Plateau icefield landsystem of upland Britain

This article was written by Dr Hannah Bickerdike.

The glaciation of the upland areas of Britain during the Younger Dryas left behind a distinctive system of landforms across Scotland, the Lake District, Snowdonia and the Brecon Beacons. Different parts of Britain were characterised by a different style of glaciation. See more on our Introduction to glacial landsystems of the Younger Dryas page.

Glacial geomorphology in Scotland dating from the Younger Dryas. Credit: Bickerdike et al., 2018

The areas of thickest ice, under the main icefield, were part of an ice cap landsystem. Where ice was a little thinner, and ice flow was more constrained by topography, there was a plateau icefield landsystem. This is described and discussed in this article.

More mountainous areas, with steep sided mountains and valleys, were part of an alpine icefield landsystem. And around the fringes of the main ice masses, cirque glaciers formed part of a cirque glacial landsystem.

Plateau Icefield landsystem

Evidence of the plateau icefield landsystem is found in various upland areas where the high ground takes the form of a gently undulating area of rounded summits. Valleys usually radiate outward from, and sometimes incise through, the upland area. The more gently rolling topography associated with the plateau icefield landsystem contrasts with the more dramatic relief where evidence of the alpine icefield landsystem is often found.

Examples of areas where evidence of the Loch Lomond Stadial plateau icefield landsystem can be found include the Monadhliath mountains and Gaick plateau in the Central Highlands of Scotland, the Tweedsmuir Hills in the Southern Uplands, Scotland, and areas of the English Lake District.

In these locations, the plateau surfaces were largely covered by ice, although some summits remained above the ice as nunataks. Ice from the plateau drained into the surrounding valleys, where the flow and shape of the glaciers became controlled by the topography.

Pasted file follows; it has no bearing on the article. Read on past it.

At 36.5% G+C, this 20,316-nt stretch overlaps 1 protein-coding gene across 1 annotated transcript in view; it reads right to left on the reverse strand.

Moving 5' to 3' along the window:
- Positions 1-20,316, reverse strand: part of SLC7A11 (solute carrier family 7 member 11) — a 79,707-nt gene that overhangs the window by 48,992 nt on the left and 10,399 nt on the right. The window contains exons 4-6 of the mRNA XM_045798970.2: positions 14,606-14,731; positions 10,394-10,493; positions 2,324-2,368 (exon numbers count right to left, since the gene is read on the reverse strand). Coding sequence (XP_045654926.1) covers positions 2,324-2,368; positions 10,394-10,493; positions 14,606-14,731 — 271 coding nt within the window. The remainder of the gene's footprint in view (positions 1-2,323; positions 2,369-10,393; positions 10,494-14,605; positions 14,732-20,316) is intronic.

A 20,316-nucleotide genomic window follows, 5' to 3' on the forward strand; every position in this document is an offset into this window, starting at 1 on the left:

Conceptual diagram of the plateau icefield landsystem. The plateau surface was mostly covered by ice which drained into the surrounding valleys. Adapted from Bickerdike et al., 2018 – https://onlinelibrary.wiley.com/doi/full/10.1111/bor.12259

An example of a present-day plateau icefield could be James Ross Island on the northeast Antarctic Peninsula. James Ross Island has a flat upper plateau, with a steep rim. Cirque glaciers form around the edge.

ASTER image of James Ross Island, taken 03 March 2009. Swath size is 60km. The plateau icefield, with a low-slope upper plateau surface, dominates the main part of the island.

Landforms of the plateau icefield landsystem

The diagram below shows the types of landform usually found in the Loch Lomond Stadial plateau icefield landsystem in Britain. The numbered features are discussed below.

Glacial geomorphology of the plateau icefield landsystem. Adapted from Bickerdike et al., 2018 -https://onlinelibrary.wiley.com/doi/full/10.1111/bor.12259

#1. Recessional moraines

The former outlet glaciers which drain plateau icefields are often marked by sequences of recessional moraines (1) arranged in concentric ridges on the valley floors and lower slopes. These moraines indicate that the general pattern of retreat of these outlet glaciers was interrupted by short phases of glacier advance and retreat.

Loch Lomond Stadial recessional moraines in the Tweedsmuir Hills, Scotland. The topography in this area is characterised by rounded summits which form the undulating plateau. Here, unlike on James Ross Island, many of the valleys have no backwalls, allowing ice nourished on the plateau surface to flow down into the valleys. Photo: Hannah Bickerdike

#2. Valley head and plateau moraines

In some cases, moraines in the valleys can be traced back up onto the gently undulating plateau surface at the valley heads (2).

#3. Erosional landforms

Ice‐moulded bedrock and roches moutonnées (3) may also be present at the valley heads, descending from the plateau surface into the valley. The presence of these features shows that glaciers were able to slide over the bedrock, accelerating as they flowed down into the valleys.

Roche moutonnée from Scotland, with a gently sloping stoss face and a blunt lee face. Photo: David Baird

#4. Meltwater channels